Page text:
But not a drop in range became the Achilles heel of the Italian beauties. Guns 203 mm / 50 Ansaldo Mod. 1924 were devilishly slanting. Accuracy ... but you can’t talk about accuracy here, it was not at all. These guns were armed 7 (SEVEN) Italian heavy cruisers fleetwho took part in the Second World War. Seven cruisers with 56 barrels achieved THREE recorded hits during the war.
This, you see, if not a shame, then his dress rehearsal.
What was the reason for this inaccuracy is hard to say today. Mostly they blame the close arrangement of the guns in the towers, yes, both barrels were there in the same cradle, but the French had the same system, and while they fought, they somehow managed to get in. Perhaps the reason lay in lightened shells, but in fact the powerful guns in terms of characteristics did not allow the cruisers to at least somehow manifest themselves on the battlefield.
The universal cruiser caliber consisted of sixteen 100-mm cannons of the 1924 model, developed on the basis of the Skoda guns of the 1920 model in eight towers. Let's put it this way: not bad tools, but they did not carry freshness from them. By the beginning of the war, they are definitely outdated both in terms of guidance and in terms of rate of fire. Therefore, on many ships they were happy to replace them with quick-firing machines.
Anti-aircraft weapons included four 40-mm Vickers "Pom-pom" and eight 13,2-mm machine guns. In addition, on the main deck between the tubes were four double-tube 533 mm torpedo tubes.
The ship was equipped with three aircraft, two of which were located in the hangar in front of tower A, and a Gagnotto catapult to launch them. As aircraft, the Piaggio P.6t, Macchi M.41, CANT 25AR, and IMAM Ro.43 models were used in series.
In general, if you look formally and in numbers, the Trento cruisers had very good armaments for those years, in fact the armament was very much below average.
The Trento was laid down on February 8, 1925, launched on October 4, 1927, and entered service on April 3, 1929.
The Trieste was laid down on June 22, 1925, launched on October 24, 1926, and entered into service on December 21, 1928.
Military service before the Second World War on ships was frankly not dusty. Parades, visits, trips in the Mediterranean. True, Trento had a trip to the Far East, with calls to Shanghai and Japan, which once again confirms that the cruiser’s seaworthiness was at a good level.
In 1936-1939, Trento occasionally acted off the coast of Spain, supporting the Franco during the civil war. But somehow he did not gain military success, perhaps because there was no one to fight with.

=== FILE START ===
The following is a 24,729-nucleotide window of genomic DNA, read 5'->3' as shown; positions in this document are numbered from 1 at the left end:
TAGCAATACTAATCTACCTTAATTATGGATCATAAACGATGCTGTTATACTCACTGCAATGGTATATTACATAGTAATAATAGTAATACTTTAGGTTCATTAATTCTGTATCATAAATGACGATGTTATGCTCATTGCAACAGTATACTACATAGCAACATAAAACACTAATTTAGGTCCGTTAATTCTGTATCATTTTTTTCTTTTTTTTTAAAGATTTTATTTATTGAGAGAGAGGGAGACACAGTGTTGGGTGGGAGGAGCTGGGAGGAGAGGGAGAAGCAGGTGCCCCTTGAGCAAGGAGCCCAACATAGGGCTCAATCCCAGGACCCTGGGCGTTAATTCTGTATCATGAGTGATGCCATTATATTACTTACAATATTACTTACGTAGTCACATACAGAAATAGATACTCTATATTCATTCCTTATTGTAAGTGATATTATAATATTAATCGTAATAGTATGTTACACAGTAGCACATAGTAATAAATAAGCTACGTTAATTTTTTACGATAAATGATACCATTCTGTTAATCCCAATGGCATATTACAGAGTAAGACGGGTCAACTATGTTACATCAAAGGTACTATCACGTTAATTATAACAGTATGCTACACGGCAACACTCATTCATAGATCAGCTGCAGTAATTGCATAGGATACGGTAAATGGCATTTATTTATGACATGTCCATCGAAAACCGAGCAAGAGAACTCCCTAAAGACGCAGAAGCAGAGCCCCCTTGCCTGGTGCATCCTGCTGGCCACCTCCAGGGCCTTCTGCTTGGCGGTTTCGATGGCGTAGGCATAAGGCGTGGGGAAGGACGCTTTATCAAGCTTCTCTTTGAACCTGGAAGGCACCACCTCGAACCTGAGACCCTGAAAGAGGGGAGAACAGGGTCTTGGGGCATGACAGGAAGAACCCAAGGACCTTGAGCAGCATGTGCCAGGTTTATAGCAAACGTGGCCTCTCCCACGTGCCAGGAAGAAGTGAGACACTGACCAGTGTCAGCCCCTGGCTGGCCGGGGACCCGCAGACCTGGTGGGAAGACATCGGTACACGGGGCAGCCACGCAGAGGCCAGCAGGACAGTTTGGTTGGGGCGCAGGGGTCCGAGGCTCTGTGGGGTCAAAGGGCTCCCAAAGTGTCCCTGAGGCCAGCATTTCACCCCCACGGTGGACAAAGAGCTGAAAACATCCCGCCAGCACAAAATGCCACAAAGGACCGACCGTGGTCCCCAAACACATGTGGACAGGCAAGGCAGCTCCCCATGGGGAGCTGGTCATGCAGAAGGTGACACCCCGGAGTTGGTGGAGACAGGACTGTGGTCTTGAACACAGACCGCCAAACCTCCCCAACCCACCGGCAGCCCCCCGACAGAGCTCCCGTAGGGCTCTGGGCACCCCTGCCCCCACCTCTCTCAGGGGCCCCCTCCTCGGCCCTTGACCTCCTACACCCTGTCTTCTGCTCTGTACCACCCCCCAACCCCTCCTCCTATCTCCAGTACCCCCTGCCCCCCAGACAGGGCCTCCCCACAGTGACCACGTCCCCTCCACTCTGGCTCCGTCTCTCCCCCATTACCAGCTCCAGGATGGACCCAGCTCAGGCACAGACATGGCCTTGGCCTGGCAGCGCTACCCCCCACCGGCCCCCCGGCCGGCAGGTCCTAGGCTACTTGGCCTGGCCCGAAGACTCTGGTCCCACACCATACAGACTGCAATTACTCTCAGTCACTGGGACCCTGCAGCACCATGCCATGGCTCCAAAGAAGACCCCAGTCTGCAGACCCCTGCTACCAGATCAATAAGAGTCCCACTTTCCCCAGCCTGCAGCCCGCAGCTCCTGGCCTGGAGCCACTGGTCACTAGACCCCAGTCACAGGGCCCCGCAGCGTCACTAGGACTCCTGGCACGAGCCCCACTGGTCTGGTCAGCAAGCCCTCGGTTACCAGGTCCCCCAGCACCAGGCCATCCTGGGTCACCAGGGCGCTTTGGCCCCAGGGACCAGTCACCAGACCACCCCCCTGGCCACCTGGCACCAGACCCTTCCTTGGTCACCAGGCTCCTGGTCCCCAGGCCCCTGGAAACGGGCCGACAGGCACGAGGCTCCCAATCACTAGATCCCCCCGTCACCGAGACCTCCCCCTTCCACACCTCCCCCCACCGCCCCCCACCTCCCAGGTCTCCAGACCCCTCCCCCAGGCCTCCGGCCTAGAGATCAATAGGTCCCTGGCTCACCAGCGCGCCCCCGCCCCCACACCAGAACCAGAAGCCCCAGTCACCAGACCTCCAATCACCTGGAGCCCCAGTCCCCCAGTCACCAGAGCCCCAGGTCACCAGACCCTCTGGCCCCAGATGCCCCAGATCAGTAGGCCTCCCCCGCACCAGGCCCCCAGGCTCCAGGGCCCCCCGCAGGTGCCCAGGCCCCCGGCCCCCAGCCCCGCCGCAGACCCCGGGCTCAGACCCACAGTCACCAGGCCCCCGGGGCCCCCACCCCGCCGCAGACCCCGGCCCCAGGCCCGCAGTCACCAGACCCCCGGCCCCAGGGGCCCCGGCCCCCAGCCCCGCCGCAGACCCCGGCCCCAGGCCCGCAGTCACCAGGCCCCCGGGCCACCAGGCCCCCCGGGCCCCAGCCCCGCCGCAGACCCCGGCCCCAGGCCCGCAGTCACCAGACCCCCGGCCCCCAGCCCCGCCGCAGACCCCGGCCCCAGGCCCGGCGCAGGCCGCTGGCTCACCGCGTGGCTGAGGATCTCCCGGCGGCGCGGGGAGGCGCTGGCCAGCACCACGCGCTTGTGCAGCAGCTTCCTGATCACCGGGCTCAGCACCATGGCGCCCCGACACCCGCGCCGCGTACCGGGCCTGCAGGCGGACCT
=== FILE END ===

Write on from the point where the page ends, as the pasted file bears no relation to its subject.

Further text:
By the time Italy entered World War II on June 10, 1940, Trento, together with Trieste and Bolzano, made up the 3rd division of the cruisers of the Second Squadron. The division was given a division of four destroyers, and in this form the compound went to war with France.
But it all ended very quickly, the cruisers managed to make one short combat campaign on June 22-23, 1940, in which they had no contact with the enemy.
July 9, 1940 "Trento" among other ships of the Italian fleet took part in the battle of Calabria.
During the battle, Trento successfully evaded the British torpedo bombers' Swordfish attack, and then, together with other heavy cruisers, entered the battle with light British cruisers, opening fire from a distance of about 11 miles.
The Italians failed to get into British ships, and then the Urspight came to the aid of the British cruisers and dispersed the Italians. Then again the British torpedo bombers flew in and again the cruisers calmly fought back and left.
In general, Italians acted very passively, did not achieve a single hit, although the British light cruisers hit the Bolzano cruiser three times.
Further, Italy decided to fight against Greece, in connection with which the cruisers at the end of October 1940 were relocated to Taranto. There they were found by the British, who arranged on November 11 in the harbor of Taranto the forerunner of Pearl Harbor.
Trento was hit by a 250-pound (113,5 kg) semi-armor-piercing bomb. The bomb hit the nasal 100 mm port of the port, pierced the deck and got stuck in the structures below, but did not explode. This is called "lucky in full." It could be much worse.
And on November 26, 1940, the main forces of the Italian fleet (2 battleships, 6 heavy cruisers, 14 destroyers) again went to sea to strike at the British compound. Naturally, the 3rd division of heavy cruisers also went into battle. But the fight, if it turned out, is very crumpled.
The fact is that aerial reconnaissance of the Italian fleet spotted a British squadron consisting of 1 aircraft carrier, 1 battleship, 1 battle cruiser, 1 heavy cruiser, 6 light cruisers and 14 destroyers.
The commander of the Italian squadron, Admiral I. Campioni, decided that an easy victory would not work (which is actually debatable) and ordered him to withdraw.
So the only clash came just from the cruisers of the 3rd division, who were closest to the enemy and were forced to join the battle. Against three Italian heavy cruisers were 1 heavy and 4 light cruisers of the British.